Lyon is at the confluence of the Rhône and Saône Rivers. The Rhône (first photo) is the larger and longer of the two. In Switzerland, where it comes from, some of the locals call it the Rotten River — not because it is rotten in the English sense of the word, but because Rotten happens to be the Swiss-German word for Rhône.
The Rhône aka Rotten starts in the Swiss Alps and has collected considerable detritus (so it’s a bit murky but not rotten) before it flows into the east end of Lac Leman aka Lake Geneva. Then at the west end of the lake the Rhône has a brief moment of glory as one of the cleanest rivers in the world as it flows through the city of Geneva, the reason being that all the gunk has settled to the bottom of the lake.
Lyon is over 260 km further downstream, which gives the Rhône ample opportunity to replenish its gunk supply, especially since there are some chemical factories and disused industrial complexes along the way, so it really does get somewhat “rotten” by the time it reaches Lyon.
Reportedly the Rhône has accumulated such dangerous levels of PCBs — polychlorinated biphenyls — that the French government has outlawed the consumption of fish from the entire length of the Rhône, from the Swiss border all the way down to the Mediterranean.
It’s safe and pleasant to walk and ride bicycles along the Rhône, just don’t swim in it, okay?
The Saône is the smaller of the two rivers that come together in Lyon. It is also the more scenic of the two and is better behaved, since it doesn’t flood as often and is not as polluted as the Rhône, as far as I know.
On the right bank of the Saône is the Old Town, Vieux Lyon, and on a hill above that is the Basilica Notre-Dame de Fourvière, which is visible from most places in the city that have any sort of view at all.
Lyon is said to have over thirty outdoor food markets, spread out over all the districts of the city. One that I especially liked was this one on the left bank of the Saône, on Quai Saint-Antoine and Quai des Célestins. It is open six mornings a week, Tuesday through Sunday, from six till about one-thirty.
These people are eating and drinking at La Buvette Bonaparte, which is at the outdoor market and near the Bonaparte Bridge crossing the Saône.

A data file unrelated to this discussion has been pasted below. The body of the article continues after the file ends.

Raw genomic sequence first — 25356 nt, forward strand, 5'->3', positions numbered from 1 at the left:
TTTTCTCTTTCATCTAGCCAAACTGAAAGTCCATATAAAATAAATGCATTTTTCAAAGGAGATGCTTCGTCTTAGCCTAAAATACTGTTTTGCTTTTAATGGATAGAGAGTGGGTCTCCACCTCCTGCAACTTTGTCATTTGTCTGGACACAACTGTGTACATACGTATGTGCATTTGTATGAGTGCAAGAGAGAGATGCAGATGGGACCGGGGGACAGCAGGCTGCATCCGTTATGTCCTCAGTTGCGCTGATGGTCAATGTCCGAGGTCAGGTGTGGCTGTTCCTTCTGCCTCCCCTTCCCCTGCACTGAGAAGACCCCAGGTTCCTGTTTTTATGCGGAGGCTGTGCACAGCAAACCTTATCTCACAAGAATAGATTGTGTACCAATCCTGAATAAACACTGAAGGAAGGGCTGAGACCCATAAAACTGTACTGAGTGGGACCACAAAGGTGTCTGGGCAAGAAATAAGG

On the peninsula between the two rivers there are several small streets with wall-to-wall restaurants that seem to be very popular among the local young people.
Rue Mercière, Rue Petit David and Rue de la Monnaie are all car-free (also parts of Rue Ferrandière, Rue Thomassin and Rue Tupin) and are all crowded with people just about any evening of the week. (At least they were before the corona virus pandemic.)
This may look at first glance like a touristy area, but there are no post card stands or souvenir shops. My impression is that the tourists go mainly to the Old Town on the right bank of the Saône, while the locals tend to congregate here in the small streets on the left bank.
I counted thirty-eight restaurants, pubs, cafés and wine bars on Rue Mercière alone, but I might have overlooked a few. Some of them have funny names like “Oh Marie si tu savais” (a line from a Johnny Hallyday song, meaning “Oh Marie if you knew”) or “Qu’importe l’Ivresse” (“What does drunkenness matter”).
Here are some restaurants by the Vélo’v station on Rue Ferrandière. Note that the restaurant on the left, with the green awning, is completely full, while the similar-looking restaurant on the right is completely empty. Apparently the local people have strong opinions about where to go and where not to.
My photos in this post are from 2011. I revised the text in 2020.
See also: The Rhône River in Avignon.